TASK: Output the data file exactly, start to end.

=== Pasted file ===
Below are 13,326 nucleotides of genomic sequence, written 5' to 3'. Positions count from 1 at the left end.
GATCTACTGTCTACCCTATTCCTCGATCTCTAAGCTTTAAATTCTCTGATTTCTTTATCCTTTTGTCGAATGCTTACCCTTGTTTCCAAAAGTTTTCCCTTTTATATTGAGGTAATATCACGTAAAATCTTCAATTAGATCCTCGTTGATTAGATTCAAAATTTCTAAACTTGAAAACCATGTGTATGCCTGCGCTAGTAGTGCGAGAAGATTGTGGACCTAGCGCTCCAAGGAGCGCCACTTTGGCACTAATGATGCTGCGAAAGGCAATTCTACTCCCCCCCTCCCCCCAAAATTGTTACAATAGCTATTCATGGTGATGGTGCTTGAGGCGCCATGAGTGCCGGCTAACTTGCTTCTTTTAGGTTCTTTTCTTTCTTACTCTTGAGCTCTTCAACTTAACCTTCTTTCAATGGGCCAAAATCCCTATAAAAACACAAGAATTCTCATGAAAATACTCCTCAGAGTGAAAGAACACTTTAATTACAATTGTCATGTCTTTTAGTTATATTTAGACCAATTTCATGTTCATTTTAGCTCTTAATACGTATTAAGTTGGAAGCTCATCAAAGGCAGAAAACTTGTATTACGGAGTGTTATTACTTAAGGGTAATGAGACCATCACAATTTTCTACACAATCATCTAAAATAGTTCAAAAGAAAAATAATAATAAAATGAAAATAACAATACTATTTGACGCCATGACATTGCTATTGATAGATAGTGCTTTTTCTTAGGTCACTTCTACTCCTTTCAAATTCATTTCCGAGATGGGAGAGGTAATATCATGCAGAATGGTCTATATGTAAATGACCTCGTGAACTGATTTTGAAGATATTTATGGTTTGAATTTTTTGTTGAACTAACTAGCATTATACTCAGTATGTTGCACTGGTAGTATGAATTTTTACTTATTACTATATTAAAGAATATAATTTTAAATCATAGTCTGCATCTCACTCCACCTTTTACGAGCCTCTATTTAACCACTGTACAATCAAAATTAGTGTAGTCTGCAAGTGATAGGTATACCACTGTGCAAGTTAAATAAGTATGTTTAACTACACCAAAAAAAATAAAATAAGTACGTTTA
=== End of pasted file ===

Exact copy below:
Below are 13,326 nucleotides of genomic sequence, written 5' to 3'. Positions count from 1 at the left end.
GATCTACTGTCTACCCTATTCCTCGATCTCTAAGCTTTAAATTCTCTGATTTCTTTATCCTTTTGTCGAATGCTTACCCTTGTTTCCAAAAGTTTTCCCTTTTATATTGAGGTAATATCACGTAAAATCTTCAATTAGATCCTCGTTGATTAGATTCAAAATTTCTAAACTTGAAAACCATGTGTATGCCTGCGCTAGTAGTGCGAGAAGATTGTGGACCTAGCGCTCCAAGGAGCGCCACTTTGGCACTAATGATGCTGCGAAAGGCAATTCTACTCCCCCCCTCCCCCCAAAATTGTTACAATAGCTATTCATGGTGATGGTGCTTGAGGCGCCATGAGTGCCGGCTAACTTGCTTCTTTTAGGTTCTTTTCTTTCTTACTCTTGAGCTCTTCAACTTAACCTTCTTTCAATGGGCCAAAATCCCTATAAAAACACAAGAATTCTCATGAAAATACTCCTCAGAGTGAAAGAACACTTTAATTACAATTGTCATGTCTTTTAGTTATATTTAGACCAATTTCATGTTCATTTTAGCTCTTAATACGTATTAAGTTGGAAGCTCATCAAAGGCAGAAAACTTGTATTACGGAGTGTTATTACTTAAGGGTAATGAGACCATCACAATTTTCTACACAATCATCTAAAATAGTTCAAAAGAAAAATAATAATAAAATGAAAATAACAATACTATTTGACGCCATGACATTGCTATTGATAGATAGTGCTTTTTCTTAGGTCACTTCTACTCCTTTCAAATTCATTTCCGAGATGGGAGAGGTAATATCATGCAGAATGGTCTATATGTAAATGACCTCGTGAACTGATTTTGAAGATATTTATGGTTTGAATTTTTTGTTGAACTAACTAGCATTATACTCAGTATGTTGCACTGGTAGTATGAATTTTTACTTATTACTATATTAAAGAATATAATTTTAAATCATAGTCTGCATCTCACTCCACCTTTTACGAGCCTCTATTTAACCACTGTACAATCAAAATTAGTGTAGTCTGCAAGTGATAGGTATACCACTGTGCAAGTTAAATAAGTATGTTTAACTACACCAAAAAAAATAAAATAAGTACGTTTA